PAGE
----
Cluck, Grunt and Low silenced: The carnivore’s paradise closes rather abruptly
The meat lovers among us were surprised and saddened by today’s unexpected news: Cluck, Grunt and Low—the Annex’s go-to ribs palace—will be shuttering for good tonight. Morale at the barbecue pit has been low since Monday, when the staff was notified that the restaurant was closing; but they were not told by either owner Wesley Thuro or the general manager. “I think the owners no longer want to play,” says a frustrated and shocked server who declined to give a name. “Given the way the economy is, April was going quite good. In fact, we were making back the money that we didn’t make during the winter months, when business tends to be slower.”
The server says that Thuro had been hands-off during the ordeal (on Friday afternoon, Thuro was in Parry Sound on another business venture and unreachable) and that the manager had already been “cut loose.” For the past few days, only the staff has been on-site, trying to hold things together until tonight, “when we run out of food.” The restaurant has been for sale for a while, but despite the prime location and sunny patio, few buyers were attracted during the recession. Rumours, however, indicate that the joint may have changed hands recently and may reopen with a new name but similar menu.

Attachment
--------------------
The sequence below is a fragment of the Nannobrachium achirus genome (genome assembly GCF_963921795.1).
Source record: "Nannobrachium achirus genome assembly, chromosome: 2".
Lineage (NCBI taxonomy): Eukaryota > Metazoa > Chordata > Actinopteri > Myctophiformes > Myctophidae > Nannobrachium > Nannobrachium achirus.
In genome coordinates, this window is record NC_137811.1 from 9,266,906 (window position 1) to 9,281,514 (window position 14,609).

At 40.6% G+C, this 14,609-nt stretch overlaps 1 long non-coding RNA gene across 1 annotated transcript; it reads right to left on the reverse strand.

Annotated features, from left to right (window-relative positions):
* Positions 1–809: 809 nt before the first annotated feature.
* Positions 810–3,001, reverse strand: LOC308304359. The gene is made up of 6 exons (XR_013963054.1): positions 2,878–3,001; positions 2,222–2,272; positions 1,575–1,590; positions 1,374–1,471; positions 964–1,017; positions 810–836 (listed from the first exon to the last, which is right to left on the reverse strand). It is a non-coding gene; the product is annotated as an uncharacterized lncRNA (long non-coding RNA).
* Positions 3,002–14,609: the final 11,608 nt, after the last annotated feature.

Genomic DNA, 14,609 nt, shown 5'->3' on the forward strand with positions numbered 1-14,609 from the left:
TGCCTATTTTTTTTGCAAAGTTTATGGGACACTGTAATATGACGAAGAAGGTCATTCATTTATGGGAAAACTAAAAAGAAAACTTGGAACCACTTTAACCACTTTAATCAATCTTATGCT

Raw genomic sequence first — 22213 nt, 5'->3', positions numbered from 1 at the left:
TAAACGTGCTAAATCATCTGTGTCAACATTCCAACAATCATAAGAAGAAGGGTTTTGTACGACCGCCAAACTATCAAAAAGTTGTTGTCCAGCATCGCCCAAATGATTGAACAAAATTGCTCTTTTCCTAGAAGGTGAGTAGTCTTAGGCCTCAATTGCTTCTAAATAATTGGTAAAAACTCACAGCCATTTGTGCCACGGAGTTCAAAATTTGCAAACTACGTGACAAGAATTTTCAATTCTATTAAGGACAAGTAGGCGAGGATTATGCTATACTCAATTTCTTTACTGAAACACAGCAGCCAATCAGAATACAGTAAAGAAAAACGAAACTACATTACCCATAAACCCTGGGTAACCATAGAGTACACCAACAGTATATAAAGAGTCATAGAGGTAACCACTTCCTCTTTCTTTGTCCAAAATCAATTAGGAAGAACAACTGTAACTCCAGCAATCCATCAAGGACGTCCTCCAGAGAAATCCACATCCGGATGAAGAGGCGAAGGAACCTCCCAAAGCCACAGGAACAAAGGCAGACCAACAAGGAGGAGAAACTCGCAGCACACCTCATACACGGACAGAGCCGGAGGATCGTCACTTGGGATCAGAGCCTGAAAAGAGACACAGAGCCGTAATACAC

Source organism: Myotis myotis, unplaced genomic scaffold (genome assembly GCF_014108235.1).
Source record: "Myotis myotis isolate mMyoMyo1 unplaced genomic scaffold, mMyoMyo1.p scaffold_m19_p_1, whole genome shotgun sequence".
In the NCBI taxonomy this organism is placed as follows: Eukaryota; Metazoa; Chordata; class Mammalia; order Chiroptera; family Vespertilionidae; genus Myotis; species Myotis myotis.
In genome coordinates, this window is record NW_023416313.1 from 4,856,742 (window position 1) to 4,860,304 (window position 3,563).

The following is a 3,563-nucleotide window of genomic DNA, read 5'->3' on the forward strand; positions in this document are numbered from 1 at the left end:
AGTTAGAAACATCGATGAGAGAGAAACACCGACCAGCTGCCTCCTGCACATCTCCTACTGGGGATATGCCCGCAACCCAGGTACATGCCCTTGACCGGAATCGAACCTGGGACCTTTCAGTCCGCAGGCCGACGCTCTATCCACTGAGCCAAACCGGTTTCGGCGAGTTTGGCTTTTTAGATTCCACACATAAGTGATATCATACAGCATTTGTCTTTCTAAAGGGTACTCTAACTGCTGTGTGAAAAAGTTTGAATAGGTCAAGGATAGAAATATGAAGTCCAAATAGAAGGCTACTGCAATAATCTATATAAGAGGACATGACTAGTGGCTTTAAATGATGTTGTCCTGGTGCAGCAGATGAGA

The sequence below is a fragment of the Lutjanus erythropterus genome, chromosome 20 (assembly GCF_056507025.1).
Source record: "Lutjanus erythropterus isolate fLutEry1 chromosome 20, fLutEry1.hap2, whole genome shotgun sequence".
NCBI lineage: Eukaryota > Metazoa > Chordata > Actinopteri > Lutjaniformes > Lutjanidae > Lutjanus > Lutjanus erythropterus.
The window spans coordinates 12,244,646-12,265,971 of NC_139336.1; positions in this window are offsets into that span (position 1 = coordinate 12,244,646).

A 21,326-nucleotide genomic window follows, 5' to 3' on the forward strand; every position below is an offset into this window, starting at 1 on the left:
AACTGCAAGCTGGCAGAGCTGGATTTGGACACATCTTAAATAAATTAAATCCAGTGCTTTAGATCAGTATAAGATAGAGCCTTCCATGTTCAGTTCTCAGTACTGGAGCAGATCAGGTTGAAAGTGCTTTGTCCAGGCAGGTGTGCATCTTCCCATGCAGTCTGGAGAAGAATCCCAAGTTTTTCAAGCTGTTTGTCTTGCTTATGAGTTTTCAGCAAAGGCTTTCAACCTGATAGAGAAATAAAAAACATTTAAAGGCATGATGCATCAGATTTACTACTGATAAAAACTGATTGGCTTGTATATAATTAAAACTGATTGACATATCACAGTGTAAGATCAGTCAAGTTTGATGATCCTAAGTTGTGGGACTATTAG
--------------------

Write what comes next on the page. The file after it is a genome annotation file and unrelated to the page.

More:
The southern barbecue pit opened to much fanfare just two years ago. It received an honourable mention from James Chatto in our guide to the best new restaurants of 2008, was voted the best place for cheap eats by BlogTO readers last year and, at one time, had two of the city’s top chefs—Marc Thuet and Paul Boehmer (Scaramouche, Opus, Atlas)—as menu consultants. Boehmer left in the restaurant’s first year to be the executive chef of the Rosewater Supper Club, and Thuet left last year to open Bite Me.
Boehmer, who is planning to open his own spot on Ossington this summer, seemed as surprised as our unnamed source to hear the news, saying he had a great experience developing the restaurant’s menu and working with Thuro. We feel his pain but are getting over our shock in order to keep an eye on the story as it develops.